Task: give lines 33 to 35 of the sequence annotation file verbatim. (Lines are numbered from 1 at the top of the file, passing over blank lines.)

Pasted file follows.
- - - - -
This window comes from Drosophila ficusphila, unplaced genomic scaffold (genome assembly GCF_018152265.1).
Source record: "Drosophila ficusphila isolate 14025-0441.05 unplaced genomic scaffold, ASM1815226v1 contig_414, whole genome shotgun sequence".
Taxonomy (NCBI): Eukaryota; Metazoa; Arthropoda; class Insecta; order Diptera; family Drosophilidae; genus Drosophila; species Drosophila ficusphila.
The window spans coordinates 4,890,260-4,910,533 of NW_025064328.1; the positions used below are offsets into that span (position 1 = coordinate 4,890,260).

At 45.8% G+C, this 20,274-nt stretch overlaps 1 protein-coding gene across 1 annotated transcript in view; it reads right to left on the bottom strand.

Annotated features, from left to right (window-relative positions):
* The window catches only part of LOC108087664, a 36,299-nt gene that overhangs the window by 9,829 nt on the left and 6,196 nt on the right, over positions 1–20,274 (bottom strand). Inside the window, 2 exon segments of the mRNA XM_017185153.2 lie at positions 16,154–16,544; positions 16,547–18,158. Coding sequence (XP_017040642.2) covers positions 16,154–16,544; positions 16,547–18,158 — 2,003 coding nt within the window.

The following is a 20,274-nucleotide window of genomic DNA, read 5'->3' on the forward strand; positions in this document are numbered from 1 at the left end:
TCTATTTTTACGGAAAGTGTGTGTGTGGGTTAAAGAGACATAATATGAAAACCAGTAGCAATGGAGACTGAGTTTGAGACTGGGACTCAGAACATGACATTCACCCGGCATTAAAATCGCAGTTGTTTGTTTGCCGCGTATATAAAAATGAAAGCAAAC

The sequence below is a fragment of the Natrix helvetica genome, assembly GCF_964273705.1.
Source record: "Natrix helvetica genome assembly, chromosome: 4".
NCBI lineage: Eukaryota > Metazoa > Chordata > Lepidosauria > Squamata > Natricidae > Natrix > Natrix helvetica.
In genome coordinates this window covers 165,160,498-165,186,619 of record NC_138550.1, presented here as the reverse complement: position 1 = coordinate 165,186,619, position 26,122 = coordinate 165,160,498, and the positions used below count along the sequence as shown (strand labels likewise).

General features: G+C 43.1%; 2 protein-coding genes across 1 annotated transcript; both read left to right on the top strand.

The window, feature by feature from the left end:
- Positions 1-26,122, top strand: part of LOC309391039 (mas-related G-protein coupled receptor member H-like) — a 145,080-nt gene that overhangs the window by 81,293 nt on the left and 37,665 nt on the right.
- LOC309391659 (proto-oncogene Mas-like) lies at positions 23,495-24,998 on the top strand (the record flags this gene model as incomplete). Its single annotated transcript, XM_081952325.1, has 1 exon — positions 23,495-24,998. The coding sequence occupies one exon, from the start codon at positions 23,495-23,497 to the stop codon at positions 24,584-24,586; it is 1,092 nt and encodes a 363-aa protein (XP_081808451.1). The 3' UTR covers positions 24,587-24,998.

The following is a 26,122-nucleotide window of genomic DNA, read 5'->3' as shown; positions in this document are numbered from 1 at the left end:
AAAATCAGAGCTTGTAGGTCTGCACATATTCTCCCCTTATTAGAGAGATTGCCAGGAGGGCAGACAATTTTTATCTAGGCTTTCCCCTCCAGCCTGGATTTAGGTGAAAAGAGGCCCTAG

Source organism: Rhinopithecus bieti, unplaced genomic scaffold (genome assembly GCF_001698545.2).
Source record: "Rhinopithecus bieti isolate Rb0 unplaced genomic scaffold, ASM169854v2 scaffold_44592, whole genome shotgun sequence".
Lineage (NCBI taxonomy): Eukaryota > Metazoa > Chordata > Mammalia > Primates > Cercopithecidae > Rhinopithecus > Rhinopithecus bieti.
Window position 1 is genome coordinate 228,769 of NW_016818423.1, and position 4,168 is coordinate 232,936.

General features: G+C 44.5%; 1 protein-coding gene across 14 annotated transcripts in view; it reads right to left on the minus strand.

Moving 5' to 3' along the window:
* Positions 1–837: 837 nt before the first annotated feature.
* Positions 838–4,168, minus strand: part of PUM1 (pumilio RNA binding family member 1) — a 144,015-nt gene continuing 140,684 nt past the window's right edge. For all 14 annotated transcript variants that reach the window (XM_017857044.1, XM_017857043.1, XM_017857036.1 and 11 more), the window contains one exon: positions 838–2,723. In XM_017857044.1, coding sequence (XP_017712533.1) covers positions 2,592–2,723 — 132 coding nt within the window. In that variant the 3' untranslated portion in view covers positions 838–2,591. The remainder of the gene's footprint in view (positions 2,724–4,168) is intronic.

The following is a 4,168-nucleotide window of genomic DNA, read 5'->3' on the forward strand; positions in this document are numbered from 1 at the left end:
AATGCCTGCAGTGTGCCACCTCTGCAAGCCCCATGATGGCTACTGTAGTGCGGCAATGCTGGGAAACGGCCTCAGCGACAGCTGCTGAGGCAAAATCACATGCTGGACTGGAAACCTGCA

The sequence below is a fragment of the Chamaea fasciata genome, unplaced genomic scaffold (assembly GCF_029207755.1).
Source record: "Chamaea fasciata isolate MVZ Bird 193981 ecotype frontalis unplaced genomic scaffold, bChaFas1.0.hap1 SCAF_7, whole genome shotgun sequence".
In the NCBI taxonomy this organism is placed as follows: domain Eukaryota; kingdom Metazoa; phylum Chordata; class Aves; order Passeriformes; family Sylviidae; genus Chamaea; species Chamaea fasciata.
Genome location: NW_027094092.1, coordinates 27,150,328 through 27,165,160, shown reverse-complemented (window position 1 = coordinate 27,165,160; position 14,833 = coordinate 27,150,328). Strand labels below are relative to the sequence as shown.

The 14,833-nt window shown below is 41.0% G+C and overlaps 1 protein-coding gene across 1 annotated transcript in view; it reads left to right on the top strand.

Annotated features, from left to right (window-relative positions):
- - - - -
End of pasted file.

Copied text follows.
Genome location: NW_027094092.1, coordinates 27,150,328 through 27,165,160, shown reverse-complemented (window position 1 = coordinate 27,165,160; position 14,833 = coordinate 27,150,328). Strand labels below are relative to the sequence as shown.

The 14,833-nt window shown below is 41.0% G+C and overlaps 1 protein-coding gene across 1 annotated transcript in view; it reads left to right on the top strand.

Annotated features, from left to right (window-relative positions):